up to 2 000 m (Turkey)7. Various authorities attribute its native One-year old ovoid-shaped seed cones: they take two years to reach maturity.
distribution to the Aegean islands (Crete, Samos, Rhodes, Kos (Copyright Alan Gregg, CC-BY)

and Symi), Cyprus, Turkey, Middle East (Syria, Jordan, Lebanon Importance and Usage
and Iran), and in North-East Africa (Libya, Tunisia)3, 7, 9 , although
The Mediterranean cypress has a long history of exploitation of
recent studies on genetic and paleobotanic records presume
its natural forests, leading to their strong decline. On the other
the presence of central Mediterranean natural populations10 .
hand it has been widespread planted throughout the
Today the distribution of this species, principally the columnar
Mediterranean area, and other regions, for ornamental and
form, comprises most of the Mediterranean basin and Middle
religious purposes7, 9. Since ancient times its wood has been
East, favoured by human cultivations since the time of ancient
particularly appreciated for its resistance to fungi and insects,
civilisations, and more recently all over the world as an
especially if immersed in water7. The wood is suitable for small
ornamental tree3, 7. Some populations are recognised as separate
carpentry, exterior woodworks (doors, windows, garden furniture,
varietals and for some authors are treated as different species:
etc.) and ship building. The insect repellent odour makes the wood
Cupressus sempervirens var. numidica in Tunisia and Cupressus
suitable for chests and wardrobes to store linens and foods. It is
sempervirens var. indica in northern Iran10 . The endemic
also used for coffins6. The columnar or conical forms have been
Moroccan cypresses in the High Atlas Mountains are considered
used since Greek and Roman times as an ornamental tree for
as a separate species (Cupressuss altantica)8, 11 , but some
shading gardens, cemeteries, as a windbreak along roads, and it
authors classify it as varietal of the common cypress (Cupressus
has become a characteristic feature of the Mediterranean coastal
sempervirens var. atlantica)2 or of the Tassili cypress (Cupressuss
and urban landscapes7, 9, 10. More recently, thanks to its ecological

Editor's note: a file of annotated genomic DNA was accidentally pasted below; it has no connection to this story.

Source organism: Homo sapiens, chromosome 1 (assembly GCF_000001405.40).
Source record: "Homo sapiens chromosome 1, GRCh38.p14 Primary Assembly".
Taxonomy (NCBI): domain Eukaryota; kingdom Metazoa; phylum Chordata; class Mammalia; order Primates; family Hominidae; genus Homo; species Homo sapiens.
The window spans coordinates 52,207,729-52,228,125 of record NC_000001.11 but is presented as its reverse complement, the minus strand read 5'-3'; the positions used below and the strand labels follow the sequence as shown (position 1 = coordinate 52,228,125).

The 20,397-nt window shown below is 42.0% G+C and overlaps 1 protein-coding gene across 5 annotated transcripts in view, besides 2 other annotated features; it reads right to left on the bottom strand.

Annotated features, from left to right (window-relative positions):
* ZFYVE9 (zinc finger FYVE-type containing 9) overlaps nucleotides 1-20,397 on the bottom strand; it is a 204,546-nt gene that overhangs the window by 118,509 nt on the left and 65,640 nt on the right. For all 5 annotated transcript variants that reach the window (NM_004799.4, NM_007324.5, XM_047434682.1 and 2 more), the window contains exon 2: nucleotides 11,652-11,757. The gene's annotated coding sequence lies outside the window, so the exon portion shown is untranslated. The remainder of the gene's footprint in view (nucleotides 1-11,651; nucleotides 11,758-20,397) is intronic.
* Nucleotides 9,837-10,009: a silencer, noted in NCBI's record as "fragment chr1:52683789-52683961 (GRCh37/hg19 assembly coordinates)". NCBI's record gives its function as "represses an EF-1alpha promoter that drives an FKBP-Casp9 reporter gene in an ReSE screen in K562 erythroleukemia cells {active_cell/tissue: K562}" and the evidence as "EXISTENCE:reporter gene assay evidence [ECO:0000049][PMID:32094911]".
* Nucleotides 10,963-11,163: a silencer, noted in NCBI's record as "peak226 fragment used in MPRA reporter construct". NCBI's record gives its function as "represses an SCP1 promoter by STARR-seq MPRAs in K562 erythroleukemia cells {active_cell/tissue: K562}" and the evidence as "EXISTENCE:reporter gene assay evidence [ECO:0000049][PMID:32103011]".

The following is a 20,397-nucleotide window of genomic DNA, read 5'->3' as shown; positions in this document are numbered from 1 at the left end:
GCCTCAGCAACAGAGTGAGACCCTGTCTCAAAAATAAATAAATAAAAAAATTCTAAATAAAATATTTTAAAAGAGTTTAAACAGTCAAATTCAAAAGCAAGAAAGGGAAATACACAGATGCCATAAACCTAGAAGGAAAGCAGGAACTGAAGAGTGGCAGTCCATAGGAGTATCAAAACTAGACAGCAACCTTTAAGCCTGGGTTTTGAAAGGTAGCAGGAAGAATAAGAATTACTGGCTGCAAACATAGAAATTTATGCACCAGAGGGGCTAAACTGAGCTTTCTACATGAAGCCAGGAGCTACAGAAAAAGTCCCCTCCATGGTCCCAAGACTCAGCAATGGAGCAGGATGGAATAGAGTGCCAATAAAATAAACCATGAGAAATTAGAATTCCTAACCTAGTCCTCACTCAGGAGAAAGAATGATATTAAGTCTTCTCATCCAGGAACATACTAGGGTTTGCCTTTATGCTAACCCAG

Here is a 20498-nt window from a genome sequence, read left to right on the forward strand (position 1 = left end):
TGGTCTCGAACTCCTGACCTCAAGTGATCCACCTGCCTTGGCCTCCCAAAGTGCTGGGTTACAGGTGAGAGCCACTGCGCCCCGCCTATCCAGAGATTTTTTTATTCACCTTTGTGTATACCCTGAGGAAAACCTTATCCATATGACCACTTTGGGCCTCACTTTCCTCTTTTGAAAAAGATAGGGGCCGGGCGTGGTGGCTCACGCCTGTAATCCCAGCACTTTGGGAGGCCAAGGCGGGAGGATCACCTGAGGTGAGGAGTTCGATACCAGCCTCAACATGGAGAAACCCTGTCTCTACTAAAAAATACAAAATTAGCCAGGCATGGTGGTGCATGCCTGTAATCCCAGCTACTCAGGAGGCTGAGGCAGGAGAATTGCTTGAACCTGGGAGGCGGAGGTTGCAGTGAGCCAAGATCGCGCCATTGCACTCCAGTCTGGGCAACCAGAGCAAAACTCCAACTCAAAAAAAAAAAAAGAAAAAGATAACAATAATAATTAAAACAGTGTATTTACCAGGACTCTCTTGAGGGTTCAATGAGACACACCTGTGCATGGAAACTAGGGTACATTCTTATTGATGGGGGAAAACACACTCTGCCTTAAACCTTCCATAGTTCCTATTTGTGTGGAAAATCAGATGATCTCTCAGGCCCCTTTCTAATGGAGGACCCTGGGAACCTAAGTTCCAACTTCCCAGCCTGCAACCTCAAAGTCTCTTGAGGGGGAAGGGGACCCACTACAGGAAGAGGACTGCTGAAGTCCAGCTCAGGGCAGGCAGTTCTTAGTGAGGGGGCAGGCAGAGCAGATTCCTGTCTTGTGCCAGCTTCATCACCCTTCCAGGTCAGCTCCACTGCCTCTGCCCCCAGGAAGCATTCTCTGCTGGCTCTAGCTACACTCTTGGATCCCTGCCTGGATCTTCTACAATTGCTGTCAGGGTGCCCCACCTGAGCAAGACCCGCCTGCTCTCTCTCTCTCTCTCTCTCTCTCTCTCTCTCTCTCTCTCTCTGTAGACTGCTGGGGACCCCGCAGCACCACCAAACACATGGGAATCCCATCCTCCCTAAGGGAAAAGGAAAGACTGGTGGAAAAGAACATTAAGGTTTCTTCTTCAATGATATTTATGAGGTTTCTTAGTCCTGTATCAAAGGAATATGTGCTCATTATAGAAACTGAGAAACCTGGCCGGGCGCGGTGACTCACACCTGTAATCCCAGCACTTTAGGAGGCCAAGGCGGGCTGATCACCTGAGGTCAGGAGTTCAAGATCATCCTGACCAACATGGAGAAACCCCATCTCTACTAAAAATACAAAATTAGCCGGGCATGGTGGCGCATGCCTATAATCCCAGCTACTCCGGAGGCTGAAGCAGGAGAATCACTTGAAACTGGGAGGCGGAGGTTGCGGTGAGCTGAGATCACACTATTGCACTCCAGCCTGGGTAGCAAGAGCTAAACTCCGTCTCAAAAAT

dupreziana var. atlantica)1, 10 .
qualities, this cypress has been used in forest protection against
Habitat and Ecology desertification and soil conservation in hot areas, where the soil is
shallow and degraded and no other forest tree species could
In natural habitats this cypress occurs in Mediterranean
grow16, 17. Its deep and dense litter and the crown are difficult to
Tall ornamental cipress with columnar habit in an urban garden climates with dry and hot summers and rainy winters, or in semi-
(Udine, North-East Italy). ignite, so it can be used as firebreak18, even if regeneration is
(Copyright Graziano Propetto, AP) arid climates in the eastern and interior areas of its range1 . It is
scarce after wildfires12. Mediterranean cypress also tolerates salty
winds, so it is used as coastal windbreak. It has a good resistance
Autoecology diagrams based on harmonised
Field data in Europe (including absences) Observed presences in Europe field observations from forest plots.
to frequent frost damage, trimming and grazing, as it is able to re-
sprout quickly, thus is also suitable as evergreen hedge6, 7, 12, 17.

Threats and Diseases

Average temperature of the coldest month (°C)

Sum of precipitation of the driest month (mm)

The most dangerous and widespread disease of cypress is

the bark canker caused by the fungus Seiridium cardinale. It was
Annual precipitation (mm)

probably introduced from the USA during World War II with

military materials sent to European combat zones (Italy, France)
or earlier (end of XIX century) with the trade of ornamental
cipresses from California19. This parasite has seen numerous
successive severe outbreaks in Mediterranean countries since the
70s, also affecting other species of the genus Cupressus. The
fungus disperses with water, wind and also with animals, such as
birds and insects. It occurs in artificial stands and on ornamental
trees. Its management requires the removal of infested trees
Annual average temperature (°C) Potential spring-summer solar irradiation (kWh m-2) Seasonal variation of monthly precipitation (dimensionless) and the use of genetically resistant forms.

88 European Atlas of Forest Tree Species | Tree species

JRC_EFDAC_forest_atlas.indd 88 08/04/2016 11:13